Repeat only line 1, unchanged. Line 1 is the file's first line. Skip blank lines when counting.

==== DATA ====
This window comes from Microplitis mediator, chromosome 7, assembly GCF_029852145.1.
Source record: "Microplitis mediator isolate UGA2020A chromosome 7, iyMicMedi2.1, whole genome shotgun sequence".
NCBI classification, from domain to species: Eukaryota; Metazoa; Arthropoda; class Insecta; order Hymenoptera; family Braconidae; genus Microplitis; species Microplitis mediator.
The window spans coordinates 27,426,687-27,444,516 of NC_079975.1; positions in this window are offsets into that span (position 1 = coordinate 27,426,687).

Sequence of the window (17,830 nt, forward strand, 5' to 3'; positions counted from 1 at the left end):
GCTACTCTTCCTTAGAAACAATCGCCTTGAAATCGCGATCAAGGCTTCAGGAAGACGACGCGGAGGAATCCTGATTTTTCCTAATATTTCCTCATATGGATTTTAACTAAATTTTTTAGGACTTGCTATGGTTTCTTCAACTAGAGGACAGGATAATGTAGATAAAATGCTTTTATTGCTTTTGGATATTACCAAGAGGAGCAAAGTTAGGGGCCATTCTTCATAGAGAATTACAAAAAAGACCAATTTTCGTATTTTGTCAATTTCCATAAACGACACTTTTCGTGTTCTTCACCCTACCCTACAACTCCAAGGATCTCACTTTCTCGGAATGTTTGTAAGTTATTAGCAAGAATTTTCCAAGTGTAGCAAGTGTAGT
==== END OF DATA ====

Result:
This window comes from Microplitis mediator, chromosome 7, assembly GCF_029852145.1.